5 Lessons You Should Learn From 4X Black Belt World Champion Dominyka Obelenyte

Dominyka Obelenyte rose to the top of the women’s black belt division like a rocket in the past two years. Now a 4X world champion, including back to back titles in the absolute division, the Lithuanian-American is still 21 years old. After her flawless campaign at the 2015 Worlds, she talked a little bit about her vision of the gentle art. There’s a lot to be learned from her answers.

Get out of your comfort zone 

“Before the 2015 Worlds, I was feeling exhausted with all the training and dieting. I just wanted to be done with it and be able to relax. Then, I competed in the New York Open, one month prior to the Worlds and won my weight class and the open class. I got a confidence boost, since I took a lot of risks and played my game without holding back. It gave me new confidence to go to Worlds with a winning attitude and I definitely think it helped me get focused for my matches.”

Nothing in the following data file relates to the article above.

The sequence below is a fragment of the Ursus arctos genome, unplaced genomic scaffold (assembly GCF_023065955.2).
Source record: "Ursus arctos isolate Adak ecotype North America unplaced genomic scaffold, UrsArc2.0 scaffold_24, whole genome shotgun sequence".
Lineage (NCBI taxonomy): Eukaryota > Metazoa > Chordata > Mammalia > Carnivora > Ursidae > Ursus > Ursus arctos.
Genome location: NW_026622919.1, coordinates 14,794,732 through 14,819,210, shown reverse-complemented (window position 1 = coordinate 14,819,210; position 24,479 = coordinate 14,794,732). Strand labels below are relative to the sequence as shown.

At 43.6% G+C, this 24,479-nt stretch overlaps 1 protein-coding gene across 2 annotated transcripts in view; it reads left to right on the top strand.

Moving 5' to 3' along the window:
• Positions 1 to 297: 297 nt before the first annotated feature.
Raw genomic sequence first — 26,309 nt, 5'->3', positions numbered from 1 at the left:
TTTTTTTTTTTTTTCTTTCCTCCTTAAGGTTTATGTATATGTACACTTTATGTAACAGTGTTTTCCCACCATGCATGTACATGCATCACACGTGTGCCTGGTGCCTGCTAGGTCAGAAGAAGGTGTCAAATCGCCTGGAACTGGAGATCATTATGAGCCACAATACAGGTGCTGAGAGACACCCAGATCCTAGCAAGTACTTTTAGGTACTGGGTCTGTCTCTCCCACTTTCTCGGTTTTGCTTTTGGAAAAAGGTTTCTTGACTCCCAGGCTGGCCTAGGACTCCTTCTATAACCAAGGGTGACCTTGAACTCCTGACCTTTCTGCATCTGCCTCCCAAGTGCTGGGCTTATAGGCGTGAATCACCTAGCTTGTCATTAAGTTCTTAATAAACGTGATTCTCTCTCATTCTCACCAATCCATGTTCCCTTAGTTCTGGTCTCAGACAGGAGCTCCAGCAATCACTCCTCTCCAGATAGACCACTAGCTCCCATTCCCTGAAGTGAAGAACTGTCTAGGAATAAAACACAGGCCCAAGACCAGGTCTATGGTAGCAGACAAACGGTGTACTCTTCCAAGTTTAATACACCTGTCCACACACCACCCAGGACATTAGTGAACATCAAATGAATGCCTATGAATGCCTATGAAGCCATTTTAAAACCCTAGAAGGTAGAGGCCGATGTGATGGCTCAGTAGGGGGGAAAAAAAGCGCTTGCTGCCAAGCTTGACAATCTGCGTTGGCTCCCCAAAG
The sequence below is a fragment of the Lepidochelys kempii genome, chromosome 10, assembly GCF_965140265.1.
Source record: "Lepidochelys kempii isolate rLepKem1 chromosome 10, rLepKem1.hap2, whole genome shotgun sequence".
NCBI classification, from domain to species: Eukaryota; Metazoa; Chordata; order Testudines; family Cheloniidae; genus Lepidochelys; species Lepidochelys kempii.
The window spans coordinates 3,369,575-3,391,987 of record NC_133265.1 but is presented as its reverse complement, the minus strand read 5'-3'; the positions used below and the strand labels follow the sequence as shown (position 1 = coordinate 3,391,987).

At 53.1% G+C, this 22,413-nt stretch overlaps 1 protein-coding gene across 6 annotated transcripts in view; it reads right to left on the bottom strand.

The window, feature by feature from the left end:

It may take a while, but you’ll find your game

“I honestly admit that I only started to feel comfortable about my techniques in competition as a black belt. It was only then that I started using my own game without fear.”


Hang in there

“I think the golden rule of Jiu-Jitsu is not to have the most muscles, the most developed berimbolo, the strictest diet, or the best cardio, but to just persevere until things get easier.”

Endure the bad to enjoy the good

“There were many times when I was younger when I wanted to quit. When this sport just seemed so overwhelming and made me feel like an abnormal kid and teenager, but pushing through that pain and every tough situation I encountered along the way just made me stronger.”

Embrace the unexpected

“I used to think a lot about the people I had to compete against, watch their highlights and all to prepare for the matches, but now I don’t really care. I know the girls that I go against are top level competitors and I don’t discredit their abilities, but I also feel confident in my own game and my ability to wrap people up in it. The unknown aspect of what’s going to happen on the match when we slap hands is something I look forward to every year I go to Worlds.”


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